10845 E. Adams Road Beaverton, Michigan 48612
Mose Gerow lived three miles north of Clare, Michigan, at what is now the junction of old US-27 and Beaverton Road. A large pine tree stump in front of the log house was said to have been the largest tree in this area. It was over seven feet across the stump. Mose was a foreman at a lumber camp. Jim, Moses son, was a young barefoot boy in the summer of about 1891. Three miles east of where they lived, at what is now the corner of Rogers and Beaverton Road, Jim saw a 16 horse hitch hauling a little four-wheel drive Brooks steam locomotive on a large steel wheeled wagon. They were coming from the south. The turn east was too sharp. So they tore down the rail fence on the southeast corner, made the turn, and put the fence back in place. The little logging engine was on its way to Section 35, Arthur Township, where I now live. A track was laid from the east side of Section 34 across 35 and 36 to the backwater of a logging dam at the Clare/Gladwin County line on the middle branch of the Tobacco. This little rail track was only around two miles long. Very little grading was done for the track. With all of these crooks and turns on up and down grades, probably no more than two or three log cars were pulled at any time. It was used for around three years, then hauled back to Clare the way it was hauled in. The fact that it was considered worthwhile to build this little railroad to move logs seemed unrealistic for such a small area. It can only stagger a person's imagination as to the amount of good timber that was logged off. We still occasionally find one of the little handmade rail spikes in the fields.
This picture is Jim Gerow sawing lumber with the last steam engine he owned in the fall of 1955 north of Loomis, Michigan. Jim saw the engine out back of the Ford Sales at Houghton Lake on his way home from deer hunting in the fall of 1953.
He told me about seeing the engine and we went to look at it and I bought it. This old Port Huron has the same size boiler as a 24 except it is shorter. The boiler had been used for hot water heat in Ford Sales and Service until the fall of 1953. Before that, the engine was used to run a stone crusher somewhere north of Houghton Lake. There was stone damage to the front of the engine to prove it. The engine number plate on the smoke box door was broken off and gone. A brass plate on the smoke box indicated the engine had gone back to Port Huron for a factory rebuild. I sold the engine to Jim after buying it. Jim sawed lumber with it for several years, then sold the engine. The new owner from Saginaw bought the steam engine to heat his greenhouse. The engine back in the left side of the picture is a Port Huron-19 7594.
One of Jim Gerow's lifelong friends was Joe McFarlane. Joe's father owned a sawmill and Joe learned to fire the boiler when he was a young boy. In the 1890s it was not easy to find someone who knew how to operate a steam engine. Joe was hired when he was a teenager, around 16 years old, to run an Advance steam traction engine used for the threshing run in the Dover and Eagle area.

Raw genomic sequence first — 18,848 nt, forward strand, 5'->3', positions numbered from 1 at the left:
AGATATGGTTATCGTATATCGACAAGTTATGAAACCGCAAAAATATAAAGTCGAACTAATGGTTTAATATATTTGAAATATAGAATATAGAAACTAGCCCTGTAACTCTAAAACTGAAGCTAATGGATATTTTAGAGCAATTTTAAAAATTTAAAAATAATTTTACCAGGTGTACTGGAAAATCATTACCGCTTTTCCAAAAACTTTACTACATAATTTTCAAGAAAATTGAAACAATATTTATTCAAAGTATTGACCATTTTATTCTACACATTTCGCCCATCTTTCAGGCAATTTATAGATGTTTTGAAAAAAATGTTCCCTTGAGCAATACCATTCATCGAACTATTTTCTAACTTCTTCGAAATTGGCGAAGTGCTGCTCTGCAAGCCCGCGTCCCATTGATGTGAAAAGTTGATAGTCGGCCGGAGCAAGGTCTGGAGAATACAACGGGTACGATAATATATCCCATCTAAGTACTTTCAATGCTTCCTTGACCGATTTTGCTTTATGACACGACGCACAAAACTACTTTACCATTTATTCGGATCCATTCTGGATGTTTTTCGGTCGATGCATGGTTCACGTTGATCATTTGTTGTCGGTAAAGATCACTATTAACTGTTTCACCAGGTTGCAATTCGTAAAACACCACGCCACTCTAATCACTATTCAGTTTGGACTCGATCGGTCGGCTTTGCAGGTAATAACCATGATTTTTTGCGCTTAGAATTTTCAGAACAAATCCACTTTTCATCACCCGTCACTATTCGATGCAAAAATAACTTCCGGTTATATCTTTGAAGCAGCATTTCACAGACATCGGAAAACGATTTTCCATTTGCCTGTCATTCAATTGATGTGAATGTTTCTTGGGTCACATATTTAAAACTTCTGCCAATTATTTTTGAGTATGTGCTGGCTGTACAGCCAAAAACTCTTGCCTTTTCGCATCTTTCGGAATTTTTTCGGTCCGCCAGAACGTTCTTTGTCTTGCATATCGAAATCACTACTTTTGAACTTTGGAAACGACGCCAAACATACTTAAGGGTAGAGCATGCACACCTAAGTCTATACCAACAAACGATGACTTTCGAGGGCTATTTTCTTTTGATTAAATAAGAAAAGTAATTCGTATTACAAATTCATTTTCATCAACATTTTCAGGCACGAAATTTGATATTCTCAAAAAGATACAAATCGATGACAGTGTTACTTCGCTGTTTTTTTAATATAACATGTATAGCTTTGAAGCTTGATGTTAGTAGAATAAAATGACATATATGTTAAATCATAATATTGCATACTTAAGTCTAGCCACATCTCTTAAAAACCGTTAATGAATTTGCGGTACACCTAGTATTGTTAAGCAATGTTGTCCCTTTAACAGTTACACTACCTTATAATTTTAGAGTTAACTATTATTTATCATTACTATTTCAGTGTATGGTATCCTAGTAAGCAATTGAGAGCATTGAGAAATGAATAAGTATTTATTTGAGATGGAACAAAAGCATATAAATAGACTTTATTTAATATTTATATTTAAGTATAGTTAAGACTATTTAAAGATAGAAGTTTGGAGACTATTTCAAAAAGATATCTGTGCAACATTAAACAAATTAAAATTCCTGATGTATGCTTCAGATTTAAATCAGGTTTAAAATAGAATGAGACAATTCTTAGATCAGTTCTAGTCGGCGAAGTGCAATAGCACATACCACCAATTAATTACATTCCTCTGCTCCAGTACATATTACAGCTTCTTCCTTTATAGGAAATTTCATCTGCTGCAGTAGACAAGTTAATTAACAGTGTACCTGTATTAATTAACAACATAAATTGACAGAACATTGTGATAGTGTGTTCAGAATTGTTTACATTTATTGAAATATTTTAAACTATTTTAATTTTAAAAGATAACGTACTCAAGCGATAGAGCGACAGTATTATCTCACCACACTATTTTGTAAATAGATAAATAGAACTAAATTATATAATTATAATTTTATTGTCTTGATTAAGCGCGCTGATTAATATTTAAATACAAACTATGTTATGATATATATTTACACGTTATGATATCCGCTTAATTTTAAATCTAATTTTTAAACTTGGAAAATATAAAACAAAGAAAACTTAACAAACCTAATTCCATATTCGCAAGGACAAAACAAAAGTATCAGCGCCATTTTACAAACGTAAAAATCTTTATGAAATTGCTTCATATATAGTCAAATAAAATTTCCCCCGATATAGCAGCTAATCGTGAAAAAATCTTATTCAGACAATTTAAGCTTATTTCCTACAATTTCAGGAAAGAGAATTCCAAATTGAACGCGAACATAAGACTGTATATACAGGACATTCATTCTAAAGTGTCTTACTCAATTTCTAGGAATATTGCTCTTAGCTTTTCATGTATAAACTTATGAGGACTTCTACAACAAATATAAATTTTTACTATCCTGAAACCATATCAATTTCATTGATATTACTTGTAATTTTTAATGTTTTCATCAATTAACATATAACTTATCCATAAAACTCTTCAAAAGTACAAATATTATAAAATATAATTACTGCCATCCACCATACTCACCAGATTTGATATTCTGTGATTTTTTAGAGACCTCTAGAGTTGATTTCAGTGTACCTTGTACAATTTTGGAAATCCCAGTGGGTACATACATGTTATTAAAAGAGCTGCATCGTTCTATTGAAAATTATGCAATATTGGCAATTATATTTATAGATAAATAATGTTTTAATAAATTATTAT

Joe got a patent on a sawmill carriage block. He did a lot of traveling around to mills, selling and installing his mill block. He always took his anvil and hammer with him to hammer mill saws, and he was still hammering saws when he was over eighty years old at Falmouth, where he lived in later years.
One of Jim's early experiences of running a steam engine came when he was hired to run a return flue 12 horsepower Huber. At a farm near Clare, where they pulled in to thresh, a crib of corn had been shelled. Jim was asked if he could fire with the pile of corncobs. The cobs were damp from being rained on. When Jim got the firebox packed full of cobs, the fire took off. He said, 'It was a good thing I had lot of water! That return flue boiler was making steam as fast as it could take on water.' During the Great Depression Jim bought the old 12 horsepower Huber and a rotted down sawmill that had been sitting idle for years, for $12, to scrap out.
A man near Clare, by the name of Joe Stevens, owned a Port Huron 32. It was the largest steam engine in this area. Jim ran it for him sometimes, sawing lumber and threshing. It was a good sawmill engine, but Jim did not like it for the threshing. It was too big and heavy. A 32 inch grain thresher was a big machine for this area.
At the end of Dover Road, at the Gladwin County line, there was a swamp. A narrow one-way corduroy road was built through the swamp. Jim was driving the big Port Huron on this road, but it was just too big and heavy for the corduroy in the swamp. The roadway settled down in the soft ground on the south side. The engine slid sideways. The drive wheel went off the edge into the mud. The engine tipped over on its side in the swamp. Jim was a very resourceful man. It took him three and a half days with jacks, timbers and a half dozen men helping, to set the engine upright again.
At this time of Jim's life, he was living about four miles north of Loomis. There was a steam engine in that area with a wildcat whistle on it that gave out a terrifying screech. One day the owner of this engine blew this whistle when he was very close to a house where an old man lived alone. About three days later he was found dead in the house. He died the day the whistle blew. Many people thought the wildcat whistle scared him to death.
Jim was threshing in an area where he had never threshed before. One of the men asked him to stop at his place and do his threshing. Where the set was to be made, there was a clothesline full of clothes downwind from the engine. Jim took a little extra time getting ready to thresh, hoping the lady would come out and take the clothes off the line, but she did not. He knew that those clothes were in for trouble when the engine started laboring. Keeping one eye on the clothesline, it was not long before he saw smoke coming up from the back line. He dipped a bucket of water from the water barrel on the engine and went to the clothesline, stepping behind the front line to where the fire was on the back line. A spark lit right in the middle of the lady's underpants, burning like a smoldering ember. By now there was a large round hole burned out in the center. The other thing that about floored Jim was the size of the underpants. Just as he was ready to douse the fire, he saw the face of the lady of the house look at him through the burning hole. She stepped out of the way. Jim doused the fire with a bucket of water. Then she told him what she thought of his old steam engine, using language that is very unbecoming of a lady. Jim said, 'I think she was the largest woman that I ever saw in my life!'